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Monday, September 24, 2007

How Valid are Research Results? And What to Do

Based on my post - LMS Satisfaction Features and Barriers - I received some feedback that the numbers didn't correspond to what other research has shown. As a case in point, in my post I said:
To me, it's interesting to see news like CornerStone OnDemand Raises $32M - Sept. 17 2007 - when their satisfaction score is being reported so low. That seems like a disconnect. I know the folks from CornerStone and their product does some really interesting things. They are moving towards a broader suite that focuses on other aspects of Talent Management. But given the number of respondents who've rated them low on satisfaction, it would give me pause during a selection process (so that makes me worried about sales), it also would have worried me as a potential investor.
It was pointed out to me that Cornerstone has been rated much higher by other researchers, in particular, Bersin. Looking at Cornerstone's site:

“Cornerstone’s customers are not only satisfied with their solutions, but also recognize that Cornerstone can grow with their business, as evidenced by their leading loyalty ranking.”

“For years, Cornerstone has provided an excellent integrated talent management solution for performance, learning, and succession management. Cornerstone's customers - among some of the world's largest enterprises - tell us that Cornerstone OnDemand's solution is highly configurable and flexible, a key strength in the performance management market… Cornerstone's 'new breed' of integrated talent management is not only in demand among its customer base, but is also catching on across the industry.”

Further, according to a PDF sent to me it appears that Bersin's research rated Cornerstone as having market leading customer satisfaction and customer loyalty numbers.

So which research is valid? What should you believe? Are customers satisfied with Cornerstone or are they not satisfied? And why the discrepancy?

How Research is Conducted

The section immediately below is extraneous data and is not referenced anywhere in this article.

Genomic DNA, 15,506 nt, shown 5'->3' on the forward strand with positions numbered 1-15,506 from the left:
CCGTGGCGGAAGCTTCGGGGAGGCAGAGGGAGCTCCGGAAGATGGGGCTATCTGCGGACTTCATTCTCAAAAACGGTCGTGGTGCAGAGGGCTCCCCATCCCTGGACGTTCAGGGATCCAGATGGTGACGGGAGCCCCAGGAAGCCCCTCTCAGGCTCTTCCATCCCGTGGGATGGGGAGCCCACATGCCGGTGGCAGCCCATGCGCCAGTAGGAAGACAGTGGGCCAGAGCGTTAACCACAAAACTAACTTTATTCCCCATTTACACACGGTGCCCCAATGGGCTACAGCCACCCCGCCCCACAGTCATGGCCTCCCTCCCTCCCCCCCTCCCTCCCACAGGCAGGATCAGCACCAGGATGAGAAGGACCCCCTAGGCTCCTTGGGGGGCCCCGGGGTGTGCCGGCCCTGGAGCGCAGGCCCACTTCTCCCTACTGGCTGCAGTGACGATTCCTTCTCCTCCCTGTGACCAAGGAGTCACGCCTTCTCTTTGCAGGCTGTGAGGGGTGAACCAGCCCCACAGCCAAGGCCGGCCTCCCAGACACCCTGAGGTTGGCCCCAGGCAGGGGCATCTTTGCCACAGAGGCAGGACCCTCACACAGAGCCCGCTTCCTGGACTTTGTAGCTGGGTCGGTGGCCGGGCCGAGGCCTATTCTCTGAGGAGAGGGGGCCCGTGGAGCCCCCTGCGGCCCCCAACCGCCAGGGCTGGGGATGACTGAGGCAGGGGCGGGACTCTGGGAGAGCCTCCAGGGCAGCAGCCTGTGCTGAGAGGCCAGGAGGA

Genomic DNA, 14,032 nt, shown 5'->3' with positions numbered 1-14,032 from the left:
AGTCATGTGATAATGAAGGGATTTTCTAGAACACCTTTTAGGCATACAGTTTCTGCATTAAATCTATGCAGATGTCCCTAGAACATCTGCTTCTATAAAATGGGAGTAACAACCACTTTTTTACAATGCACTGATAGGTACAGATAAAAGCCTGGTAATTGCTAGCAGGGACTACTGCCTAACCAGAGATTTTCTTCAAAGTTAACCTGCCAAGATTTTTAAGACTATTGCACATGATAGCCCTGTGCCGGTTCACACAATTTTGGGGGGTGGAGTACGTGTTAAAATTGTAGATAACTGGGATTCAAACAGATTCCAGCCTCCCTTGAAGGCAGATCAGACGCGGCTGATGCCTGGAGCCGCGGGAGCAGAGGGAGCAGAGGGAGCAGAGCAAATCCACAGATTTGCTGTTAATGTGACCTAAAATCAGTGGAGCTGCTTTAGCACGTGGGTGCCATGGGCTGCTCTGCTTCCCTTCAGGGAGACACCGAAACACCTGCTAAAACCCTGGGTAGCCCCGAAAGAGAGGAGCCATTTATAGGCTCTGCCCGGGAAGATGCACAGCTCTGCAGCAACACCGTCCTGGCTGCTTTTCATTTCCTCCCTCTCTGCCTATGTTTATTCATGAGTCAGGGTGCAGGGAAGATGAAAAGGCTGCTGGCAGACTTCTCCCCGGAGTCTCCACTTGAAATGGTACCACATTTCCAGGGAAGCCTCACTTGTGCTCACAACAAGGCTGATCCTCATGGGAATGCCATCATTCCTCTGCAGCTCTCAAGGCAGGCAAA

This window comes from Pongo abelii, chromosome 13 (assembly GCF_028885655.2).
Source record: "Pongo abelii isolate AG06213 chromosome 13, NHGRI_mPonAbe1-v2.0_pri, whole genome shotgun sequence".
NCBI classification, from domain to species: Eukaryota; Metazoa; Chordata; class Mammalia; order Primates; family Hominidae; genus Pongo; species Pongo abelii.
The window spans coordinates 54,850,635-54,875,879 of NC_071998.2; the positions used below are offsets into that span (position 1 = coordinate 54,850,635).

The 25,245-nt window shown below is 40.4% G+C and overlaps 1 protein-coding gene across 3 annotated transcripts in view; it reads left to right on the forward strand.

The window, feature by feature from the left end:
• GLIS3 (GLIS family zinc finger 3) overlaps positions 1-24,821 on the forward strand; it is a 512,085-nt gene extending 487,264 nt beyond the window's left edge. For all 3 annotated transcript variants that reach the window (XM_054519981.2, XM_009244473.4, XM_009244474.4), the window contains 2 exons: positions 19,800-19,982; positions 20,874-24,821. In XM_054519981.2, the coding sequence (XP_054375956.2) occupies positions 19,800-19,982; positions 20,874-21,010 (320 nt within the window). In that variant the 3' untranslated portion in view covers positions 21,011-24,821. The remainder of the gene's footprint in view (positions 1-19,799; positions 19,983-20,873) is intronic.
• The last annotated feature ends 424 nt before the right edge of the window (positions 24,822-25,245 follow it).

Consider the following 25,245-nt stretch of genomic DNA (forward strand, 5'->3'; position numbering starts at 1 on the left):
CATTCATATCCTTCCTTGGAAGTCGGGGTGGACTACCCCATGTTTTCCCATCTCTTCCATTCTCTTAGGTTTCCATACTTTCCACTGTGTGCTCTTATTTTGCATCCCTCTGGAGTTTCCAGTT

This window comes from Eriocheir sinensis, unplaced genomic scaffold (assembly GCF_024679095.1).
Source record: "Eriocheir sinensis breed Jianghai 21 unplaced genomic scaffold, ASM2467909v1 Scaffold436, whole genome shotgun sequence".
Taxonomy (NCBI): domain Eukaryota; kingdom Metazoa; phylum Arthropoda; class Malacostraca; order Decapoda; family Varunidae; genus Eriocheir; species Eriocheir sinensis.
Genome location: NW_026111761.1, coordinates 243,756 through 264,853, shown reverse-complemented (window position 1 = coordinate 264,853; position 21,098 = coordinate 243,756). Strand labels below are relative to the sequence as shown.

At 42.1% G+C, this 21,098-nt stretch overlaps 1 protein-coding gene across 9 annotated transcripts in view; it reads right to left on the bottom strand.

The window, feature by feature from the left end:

So let's start with how Bersin and the eLearningGuild gather their data. The eLearningGuild asks industry experts to formulate survey questions that are then sent to their members. Members are asked to fill out these surveys via emails. The membership is pretty large so on the LMS survey, you get roughly 1300 respondents, but with some overlap over companies that are combined to form a single response. In the case of Cornerstone, there were 9 companies who are corporations with 1,000 learners, 1,000 employees represented in the rating. There were a total of 20 different people rating Cornerstone representing roughly 18 organizations.

I'm less familiar with the details of Bersin's approach. What they say on their web site is:
Our patent-pending methodology relies on primary research directly to corporate users, vendors, consultants and industry leaders. We regularly interview training and HR managers, conduct large surveys, meet with managers and executives, and seek-out new sources of information. We develop detailed case studies every month. We have the industry's largest database of statistics, financials, trends, and best practices in corporate training (more than 1/2 million data elements).
Normally what this means is that each company who is going to be in the survey will be asked to provide a list of customers who can be interviewed and respond to the survey. However, it's not clear from their description what the source of the interviews and who the "large surveys" go to.

So the eLearningGuild gets surveys based on asking a large audience and receiving somewhat random inputs based on who responds. Bersin takes a directed research approach likely based on lists provided by the customers.


Obviously, these two approaches are likely going to have different results.

Bersin's approach is much more likely to be similar to what you would find when you check references during a selection process. The vendor is providing the names of customers. You would expect these customers to be happy with the product. If they aren't, then you should be pretty worried. Bersin research also provides more information about where the vendors are focused as a product, where they position themselves in the market and other interesting information. In my opinion, in terms of evaluating real satisfaction, Bersin's numbers are highly suspect.